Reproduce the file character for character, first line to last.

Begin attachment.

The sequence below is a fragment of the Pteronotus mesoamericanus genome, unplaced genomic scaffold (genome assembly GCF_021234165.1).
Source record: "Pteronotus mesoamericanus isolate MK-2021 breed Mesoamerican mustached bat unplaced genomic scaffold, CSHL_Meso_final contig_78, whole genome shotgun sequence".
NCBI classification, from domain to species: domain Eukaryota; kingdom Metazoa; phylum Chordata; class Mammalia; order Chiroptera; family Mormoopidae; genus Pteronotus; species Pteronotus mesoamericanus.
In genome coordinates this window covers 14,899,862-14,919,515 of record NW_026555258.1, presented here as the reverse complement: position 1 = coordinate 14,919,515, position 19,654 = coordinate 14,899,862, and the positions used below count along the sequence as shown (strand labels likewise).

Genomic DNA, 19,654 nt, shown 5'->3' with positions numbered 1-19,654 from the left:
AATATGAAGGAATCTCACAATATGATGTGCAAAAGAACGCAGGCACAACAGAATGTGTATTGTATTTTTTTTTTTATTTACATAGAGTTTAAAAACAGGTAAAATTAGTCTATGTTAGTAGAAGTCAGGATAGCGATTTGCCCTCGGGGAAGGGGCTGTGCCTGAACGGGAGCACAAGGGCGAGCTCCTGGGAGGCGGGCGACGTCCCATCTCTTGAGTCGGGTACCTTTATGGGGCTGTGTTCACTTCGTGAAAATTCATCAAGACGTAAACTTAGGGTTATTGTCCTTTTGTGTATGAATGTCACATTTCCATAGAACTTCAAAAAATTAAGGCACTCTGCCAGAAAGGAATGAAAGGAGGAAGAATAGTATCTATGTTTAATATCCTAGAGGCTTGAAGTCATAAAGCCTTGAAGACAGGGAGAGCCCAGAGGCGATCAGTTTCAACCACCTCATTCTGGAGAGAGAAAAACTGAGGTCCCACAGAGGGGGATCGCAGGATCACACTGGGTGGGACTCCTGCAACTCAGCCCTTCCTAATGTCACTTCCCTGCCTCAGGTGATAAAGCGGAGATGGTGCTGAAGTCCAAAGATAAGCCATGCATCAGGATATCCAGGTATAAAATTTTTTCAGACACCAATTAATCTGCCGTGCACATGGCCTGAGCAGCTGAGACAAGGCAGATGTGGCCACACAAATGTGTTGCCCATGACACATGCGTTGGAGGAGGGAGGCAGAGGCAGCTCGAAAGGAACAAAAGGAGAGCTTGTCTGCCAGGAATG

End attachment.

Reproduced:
The sequence below is a fragment of the Pteronotus mesoamericanus genome, unplaced genomic scaffold (genome assembly GCF_021234165.1).
Source record: "Pteronotus mesoamericanus isolate MK-2021 breed Mesoamerican mustached bat unplaced genomic scaffold, CSHL_Meso_final contig_78, whole genome shotgun sequence".
NCBI classification, from domain to species: domain Eukaryota; kingdom Metazoa; phylum Chordata; class Mammalia; order Chiroptera; family Mormoopidae; genus Pteronotus; species Pteronotus mesoamericanus.
In genome coordinates this window covers 14,899,862-14,919,515 of record NW_026555258.1, presented here as the reverse complement: position 1 = coordinate 14,919,515, position 19,654 = coordinate 14,899,862, and the positions used below count along the sequence as shown (strand labels likewise).

Genomic DNA, 19,654 nt, shown 5'->3' with positions numbered 1-19,654 from the left:
AATATGAAGGAATCTCACAATATGATGTGCAAAAGAACGCAGGCACAACAGAATGTGTATTGTATTTTTTTTTTTATTTACATAGAGTTTAAAAACAGGTAAAATTAGTCTATGTTAGTAGAAGTCAGGATAGCGATTTGCCCTCGGGGAAGGGGCTGTGCCTGAACGGGAGCACAAGGGCGAGCTCCTGGGAGGCGGGCGACGTCCCATCTCTTGAGTCGGGTACCTTTATGGGGCTGTGTTCACTTCGTGAAAATTCATCAAGACGTAAACTTAGGGTTATTGTCCTTTTGTGTATGAATGTCACATTTCCATAGAACTTCAAAAAATTAAGGCACTCTGCCAGAAAGGAATGAAAGGAGGAAGAATAGTATCTATGTTTAATATCCTAGAGGCTTGAAGTCATAAAGCCTTGAAGACAGGGAGAGCCCAGAGGCGATCAGTTTCAACCACCTCATTCTGGAGAGAGAAAAACTGAGGTCCCACAGAGGGGGATCGCAGGATCACACTGGGTGGGACTCCTGCAACTCAGCCCTTCCTAATGTCACTTCCCTGCCTCAGGTGATAAAGCGGAGATGGTGCTGAAGTCCAAAGATAAGCCATGCATCAGGATATCCAGGTATAAAATTTTTTCAGACACCAATTAATCTGCCGTGCACATGGCCTGAGCAGCTGAGACAAGGCAGATGTGGCCACACAAATGTGTTGCCCATGACACATGCGTTGGAGGAGGGAGGCAGAGGCAGCTCGAAAGGAACAAAAGGAGAGCTTGTCTGCCAGGAATG